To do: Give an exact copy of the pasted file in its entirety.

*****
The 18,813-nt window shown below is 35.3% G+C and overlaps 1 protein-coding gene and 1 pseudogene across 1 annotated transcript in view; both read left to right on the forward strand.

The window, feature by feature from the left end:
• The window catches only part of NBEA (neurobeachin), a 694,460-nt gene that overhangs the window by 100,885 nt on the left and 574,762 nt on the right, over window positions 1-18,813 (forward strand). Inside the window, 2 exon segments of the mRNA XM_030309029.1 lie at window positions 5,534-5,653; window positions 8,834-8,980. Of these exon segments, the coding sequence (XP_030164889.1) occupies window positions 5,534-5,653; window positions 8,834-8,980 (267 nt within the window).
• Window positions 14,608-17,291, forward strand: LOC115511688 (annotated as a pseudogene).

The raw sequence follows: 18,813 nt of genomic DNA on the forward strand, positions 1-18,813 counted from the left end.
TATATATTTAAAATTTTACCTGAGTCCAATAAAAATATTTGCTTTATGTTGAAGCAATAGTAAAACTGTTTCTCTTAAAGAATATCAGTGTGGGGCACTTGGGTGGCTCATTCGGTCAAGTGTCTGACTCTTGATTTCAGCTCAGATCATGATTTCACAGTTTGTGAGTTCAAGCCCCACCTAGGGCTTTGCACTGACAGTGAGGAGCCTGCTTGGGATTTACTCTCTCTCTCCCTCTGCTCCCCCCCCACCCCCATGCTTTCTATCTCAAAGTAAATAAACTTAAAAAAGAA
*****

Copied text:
The 18,813-nt window shown below is 35.3% G+C and overlaps 1 protein-coding gene and 1 pseudogene across 1 annotated transcript in view; both read left to right on the forward strand.

The window, feature by feature from the left end:
• The window catches only part of NBEA (neurobeachin), a 694,460-nt gene that overhangs the window by 100,885 nt on the left and 574,762 nt on the right, over window positions 1-18,813 (forward strand). Inside the window, 2 exon segments of the mRNA XM_030309029.1 lie at window positions 5,534-5,653; window positions 8,834-8,980. Of these exon segments, the coding sequence (XP_030164889.1) occupies window positions 5,534-5,653; window positions 8,834-8,980 (267 nt within the window).
• Window positions 14,608-17,291, forward strand: LOC115511688 (annotated as a pseudogene).

The raw sequence follows: 18,813 nt of genomic DNA on the forward strand, positions 1-18,813 counted from the left end.
TATATATTTAAAATTTTACCTGAGTCCAATAAAAATATTTGCTTTATGTTGAAGCAATAGTAAAACTGTTTCTCTTAAAGAATATCAGTGTGGGGCACTTGGGTGGCTCATTCGGTCAAGTGTCTGACTCTTGATTTCAGCTCAGATCATGATTTCACAGTTTGTGAGTTCAAGCCCCACCTAGGGCTTTGCACTGACAGTGAGGAGCCTGCTTGGGATTTACTCTCTCTCTCCCTCTGCTCCCCCCCCACCCCCATGCTTTCTATCTCAAAGTAAATAAACTTAAAAAAGAA